Using International Law to Enhance Democracy
48 Pages Posted: 11 Apr 2006
This article analyzes the domestic application of international human rights law from the standpoint of John Hart Ely's political process theory. The article contends that an Elysian theory favors direct application of international human rights treaties, rather than indirect application of international law as an aid to constitutional interpretation, because direct application keeps the channels of political participation open. Moreover, there are certain areas of substantive law, such as capital punishment, where the Supreme Court functions as the primary lawmaker in the United States. From an Elysian viewpoint, in areas of law like capital punishment, where Congress takes a back seat to judicial lawmaking, direct application of human rights treaties would be democracy enhancing, compared to the current system of constitutional lawmaking by the Supreme Court, because direct application of human rights treaties would increase opportunities for congressional participation in the lawmaking process.
This article proposes legislation to channel capital punishment litigation away from constitutional adjudication, and to encourage direct application of the International Covenant on Civil and Political Rights (ICCPR) by U.S. courts as a substitute for constitutional decision-making. The proposed legislation would authorize state and federal courts to apply article 6 of the ICCPR directly in cases where capital defendants actually do raise, or potentially could raise, treaty-based defenses to capital punishment. Additionally, the legislation would require courts to address the treaty-based defense first, and to avoid constitutional decisions in cases where defendants could obtain relief on the basis of the treaty.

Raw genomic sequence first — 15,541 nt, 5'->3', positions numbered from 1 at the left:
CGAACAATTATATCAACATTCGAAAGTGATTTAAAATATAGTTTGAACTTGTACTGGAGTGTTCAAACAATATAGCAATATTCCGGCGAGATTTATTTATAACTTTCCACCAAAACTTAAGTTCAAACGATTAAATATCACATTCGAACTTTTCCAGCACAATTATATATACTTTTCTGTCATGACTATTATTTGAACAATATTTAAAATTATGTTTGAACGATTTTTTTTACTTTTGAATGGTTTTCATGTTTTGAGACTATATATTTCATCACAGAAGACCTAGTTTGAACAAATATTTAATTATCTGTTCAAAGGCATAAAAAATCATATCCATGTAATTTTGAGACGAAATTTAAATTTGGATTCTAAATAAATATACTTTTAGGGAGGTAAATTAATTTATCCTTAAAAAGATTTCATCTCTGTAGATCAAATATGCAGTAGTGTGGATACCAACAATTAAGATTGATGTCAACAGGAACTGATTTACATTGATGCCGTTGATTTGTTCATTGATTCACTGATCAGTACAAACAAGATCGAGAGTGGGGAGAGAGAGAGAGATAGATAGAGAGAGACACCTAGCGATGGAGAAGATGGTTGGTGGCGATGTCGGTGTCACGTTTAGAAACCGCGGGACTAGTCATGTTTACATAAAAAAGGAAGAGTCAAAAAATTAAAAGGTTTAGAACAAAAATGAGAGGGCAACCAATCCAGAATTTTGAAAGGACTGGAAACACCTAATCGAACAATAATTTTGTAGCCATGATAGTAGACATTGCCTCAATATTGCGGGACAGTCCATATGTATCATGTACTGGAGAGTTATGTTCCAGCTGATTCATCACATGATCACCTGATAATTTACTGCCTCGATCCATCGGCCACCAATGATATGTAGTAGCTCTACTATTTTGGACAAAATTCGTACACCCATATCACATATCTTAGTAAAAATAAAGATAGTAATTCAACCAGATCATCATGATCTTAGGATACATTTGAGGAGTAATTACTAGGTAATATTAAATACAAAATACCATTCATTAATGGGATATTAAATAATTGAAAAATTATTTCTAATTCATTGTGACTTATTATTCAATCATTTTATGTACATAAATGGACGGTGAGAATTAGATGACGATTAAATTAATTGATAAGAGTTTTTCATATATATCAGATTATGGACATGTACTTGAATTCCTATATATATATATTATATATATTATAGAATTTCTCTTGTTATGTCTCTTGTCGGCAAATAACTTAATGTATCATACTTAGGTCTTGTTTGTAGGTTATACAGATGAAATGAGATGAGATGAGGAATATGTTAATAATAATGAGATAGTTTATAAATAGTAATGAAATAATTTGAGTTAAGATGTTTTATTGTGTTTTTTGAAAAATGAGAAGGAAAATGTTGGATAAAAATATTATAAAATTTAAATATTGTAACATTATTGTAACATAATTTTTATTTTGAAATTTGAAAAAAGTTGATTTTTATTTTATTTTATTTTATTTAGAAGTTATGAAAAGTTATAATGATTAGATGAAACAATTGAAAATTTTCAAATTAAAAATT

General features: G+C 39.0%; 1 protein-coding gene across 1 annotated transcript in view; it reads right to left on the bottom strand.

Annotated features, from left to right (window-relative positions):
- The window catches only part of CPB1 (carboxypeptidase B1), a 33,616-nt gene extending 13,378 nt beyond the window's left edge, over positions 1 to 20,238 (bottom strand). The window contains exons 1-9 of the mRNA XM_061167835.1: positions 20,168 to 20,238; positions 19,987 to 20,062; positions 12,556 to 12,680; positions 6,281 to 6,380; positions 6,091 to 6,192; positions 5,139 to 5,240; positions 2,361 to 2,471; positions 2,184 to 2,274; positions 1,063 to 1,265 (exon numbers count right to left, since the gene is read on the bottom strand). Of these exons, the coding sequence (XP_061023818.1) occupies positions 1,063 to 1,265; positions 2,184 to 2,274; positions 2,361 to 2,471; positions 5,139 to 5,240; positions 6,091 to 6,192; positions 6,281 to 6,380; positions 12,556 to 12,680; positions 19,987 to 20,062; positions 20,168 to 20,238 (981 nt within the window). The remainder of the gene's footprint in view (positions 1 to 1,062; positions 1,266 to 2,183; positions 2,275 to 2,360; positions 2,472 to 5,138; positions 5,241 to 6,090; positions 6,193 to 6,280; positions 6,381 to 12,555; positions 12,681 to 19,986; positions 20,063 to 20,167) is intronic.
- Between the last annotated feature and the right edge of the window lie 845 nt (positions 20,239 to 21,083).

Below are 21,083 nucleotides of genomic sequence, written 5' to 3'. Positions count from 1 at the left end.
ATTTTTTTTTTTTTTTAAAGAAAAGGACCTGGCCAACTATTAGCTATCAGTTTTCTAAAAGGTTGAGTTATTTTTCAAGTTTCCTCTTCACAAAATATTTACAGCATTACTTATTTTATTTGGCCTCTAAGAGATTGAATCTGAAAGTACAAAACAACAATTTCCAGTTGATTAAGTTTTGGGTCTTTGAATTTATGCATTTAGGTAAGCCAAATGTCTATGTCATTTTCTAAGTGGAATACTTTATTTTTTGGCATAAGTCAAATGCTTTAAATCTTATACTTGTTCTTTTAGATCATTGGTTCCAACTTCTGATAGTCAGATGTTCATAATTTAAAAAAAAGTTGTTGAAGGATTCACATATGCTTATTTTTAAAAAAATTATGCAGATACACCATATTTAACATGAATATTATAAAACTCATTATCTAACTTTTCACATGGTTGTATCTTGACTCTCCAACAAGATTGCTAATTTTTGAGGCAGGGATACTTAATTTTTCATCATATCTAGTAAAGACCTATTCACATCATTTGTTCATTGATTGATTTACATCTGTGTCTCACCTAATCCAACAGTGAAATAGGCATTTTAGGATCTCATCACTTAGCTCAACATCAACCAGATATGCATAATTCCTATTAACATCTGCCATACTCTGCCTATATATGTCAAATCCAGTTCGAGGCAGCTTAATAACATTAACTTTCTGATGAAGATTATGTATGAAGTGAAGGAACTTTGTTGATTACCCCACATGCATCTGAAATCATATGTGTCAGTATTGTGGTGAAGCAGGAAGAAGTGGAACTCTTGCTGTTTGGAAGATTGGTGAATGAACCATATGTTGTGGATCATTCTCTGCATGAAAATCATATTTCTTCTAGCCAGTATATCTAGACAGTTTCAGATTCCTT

The proposed legislation would not transfer power from the states to the federal government because the federal courts already function as the primary lawmakers with respect to capital punishment. Thus, as a practical matter, the proposed legislation would transfer lawmaking power from the courts to Congress, thereby increasing opportunities for congressional participation in decisions about the domestic legal protection to be accorded to individual human rights. Although the proposed legislation focuses exclusively on capital punishment, the basic approach could be extended to other areas of substantive law as well. A similar approach could be used to enhance the democratic nature of the lawmaking process in any area of substantive law within the scope of the ICCPR where two criteria are satisfied: international law is more rights-protective than current domestic law; and the courts, rather than Congress, currently function as the primary lawmaking institution in the United States.
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